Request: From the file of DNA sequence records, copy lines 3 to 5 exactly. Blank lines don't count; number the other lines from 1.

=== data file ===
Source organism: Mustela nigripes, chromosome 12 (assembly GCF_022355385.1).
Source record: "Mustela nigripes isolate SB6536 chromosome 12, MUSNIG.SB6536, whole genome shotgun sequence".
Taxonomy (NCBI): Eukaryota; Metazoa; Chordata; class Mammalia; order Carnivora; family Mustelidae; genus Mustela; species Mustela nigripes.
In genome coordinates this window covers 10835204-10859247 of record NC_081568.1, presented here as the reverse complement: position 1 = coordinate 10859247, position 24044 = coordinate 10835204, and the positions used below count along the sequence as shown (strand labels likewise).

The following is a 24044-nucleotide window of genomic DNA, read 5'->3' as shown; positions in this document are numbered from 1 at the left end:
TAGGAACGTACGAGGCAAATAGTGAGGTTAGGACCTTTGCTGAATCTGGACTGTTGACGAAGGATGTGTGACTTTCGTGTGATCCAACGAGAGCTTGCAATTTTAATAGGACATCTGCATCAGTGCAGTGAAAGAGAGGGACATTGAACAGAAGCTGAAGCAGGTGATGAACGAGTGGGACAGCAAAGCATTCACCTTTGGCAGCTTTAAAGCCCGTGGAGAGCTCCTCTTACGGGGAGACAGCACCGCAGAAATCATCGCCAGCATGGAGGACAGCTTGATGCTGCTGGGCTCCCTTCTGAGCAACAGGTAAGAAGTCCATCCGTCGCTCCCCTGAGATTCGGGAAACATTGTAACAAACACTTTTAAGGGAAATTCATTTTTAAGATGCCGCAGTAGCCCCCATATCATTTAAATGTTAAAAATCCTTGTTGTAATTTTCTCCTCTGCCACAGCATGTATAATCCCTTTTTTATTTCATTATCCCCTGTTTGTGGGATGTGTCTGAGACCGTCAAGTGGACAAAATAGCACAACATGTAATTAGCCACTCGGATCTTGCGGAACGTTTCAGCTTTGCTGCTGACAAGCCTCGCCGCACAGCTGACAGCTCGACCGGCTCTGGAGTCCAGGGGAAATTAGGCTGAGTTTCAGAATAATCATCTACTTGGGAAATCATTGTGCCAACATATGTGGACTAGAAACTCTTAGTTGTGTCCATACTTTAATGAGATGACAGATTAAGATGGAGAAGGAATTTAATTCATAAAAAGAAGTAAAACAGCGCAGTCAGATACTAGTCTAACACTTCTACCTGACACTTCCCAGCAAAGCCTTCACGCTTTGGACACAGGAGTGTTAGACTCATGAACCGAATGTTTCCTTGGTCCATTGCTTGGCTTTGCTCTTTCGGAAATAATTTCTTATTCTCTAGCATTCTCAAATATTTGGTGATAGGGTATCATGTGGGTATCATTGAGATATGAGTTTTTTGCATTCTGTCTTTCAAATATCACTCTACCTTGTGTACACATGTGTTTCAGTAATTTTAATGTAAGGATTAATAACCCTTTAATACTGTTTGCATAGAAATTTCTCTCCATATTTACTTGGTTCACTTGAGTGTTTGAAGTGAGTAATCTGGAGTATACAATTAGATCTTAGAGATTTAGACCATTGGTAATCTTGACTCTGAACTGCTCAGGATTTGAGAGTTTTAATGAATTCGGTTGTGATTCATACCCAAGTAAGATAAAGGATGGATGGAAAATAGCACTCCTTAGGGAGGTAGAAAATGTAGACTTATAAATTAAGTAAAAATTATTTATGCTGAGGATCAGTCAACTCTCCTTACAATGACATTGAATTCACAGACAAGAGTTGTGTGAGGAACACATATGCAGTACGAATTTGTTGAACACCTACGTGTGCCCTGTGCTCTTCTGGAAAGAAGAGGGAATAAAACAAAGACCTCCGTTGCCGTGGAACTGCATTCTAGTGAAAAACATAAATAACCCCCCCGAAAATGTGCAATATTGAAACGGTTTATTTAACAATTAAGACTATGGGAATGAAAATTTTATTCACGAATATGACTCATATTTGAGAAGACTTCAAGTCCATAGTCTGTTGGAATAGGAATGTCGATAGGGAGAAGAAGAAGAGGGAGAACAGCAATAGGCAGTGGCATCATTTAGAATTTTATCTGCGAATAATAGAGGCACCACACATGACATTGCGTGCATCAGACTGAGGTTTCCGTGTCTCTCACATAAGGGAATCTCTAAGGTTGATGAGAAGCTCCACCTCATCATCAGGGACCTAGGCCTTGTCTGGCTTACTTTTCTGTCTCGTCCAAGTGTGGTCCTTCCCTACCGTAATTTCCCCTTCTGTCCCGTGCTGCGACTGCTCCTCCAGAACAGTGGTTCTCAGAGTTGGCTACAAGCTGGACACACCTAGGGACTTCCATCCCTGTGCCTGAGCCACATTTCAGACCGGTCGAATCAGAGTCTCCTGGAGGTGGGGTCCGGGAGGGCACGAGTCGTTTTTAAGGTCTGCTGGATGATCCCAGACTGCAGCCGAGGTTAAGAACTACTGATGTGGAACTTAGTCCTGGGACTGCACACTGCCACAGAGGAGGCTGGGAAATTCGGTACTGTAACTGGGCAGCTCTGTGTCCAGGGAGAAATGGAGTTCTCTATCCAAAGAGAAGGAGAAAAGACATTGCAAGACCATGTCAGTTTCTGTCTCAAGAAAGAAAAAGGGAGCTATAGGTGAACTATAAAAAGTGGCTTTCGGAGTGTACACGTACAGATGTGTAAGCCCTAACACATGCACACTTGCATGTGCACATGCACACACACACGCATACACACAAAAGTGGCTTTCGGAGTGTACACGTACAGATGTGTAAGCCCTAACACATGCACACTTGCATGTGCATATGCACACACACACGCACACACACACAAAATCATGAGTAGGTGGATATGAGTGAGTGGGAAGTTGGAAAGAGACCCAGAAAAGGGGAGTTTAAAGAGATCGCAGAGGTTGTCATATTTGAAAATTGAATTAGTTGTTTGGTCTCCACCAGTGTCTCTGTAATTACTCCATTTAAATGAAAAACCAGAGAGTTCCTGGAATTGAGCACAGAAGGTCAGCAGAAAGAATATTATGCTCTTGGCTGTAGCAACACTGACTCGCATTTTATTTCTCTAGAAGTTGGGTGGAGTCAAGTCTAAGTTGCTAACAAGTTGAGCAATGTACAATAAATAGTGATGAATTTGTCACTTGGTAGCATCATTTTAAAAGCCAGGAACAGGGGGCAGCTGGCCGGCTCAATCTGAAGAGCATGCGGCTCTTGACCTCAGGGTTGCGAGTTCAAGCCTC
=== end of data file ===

Taxonomy (NCBI): Eukaryota; Metazoa; Chordata; class Mammalia; order Carnivora; family Mustelidae; genus Mustela; species Mustela nigripes.
In genome coordinates this window covers 10835204-10859247 of record NC_081568.1, presented here as the reverse complement: position 1 = coordinate 10859247, position 24044 = coordinate 10835204, and the positions used below count along the sequence as shown (strand labels likewise).

The following is a 24044-nucleotide window of genomic DNA, read 5'->3' as shown; positions in this document are numbered from 1 at the left end: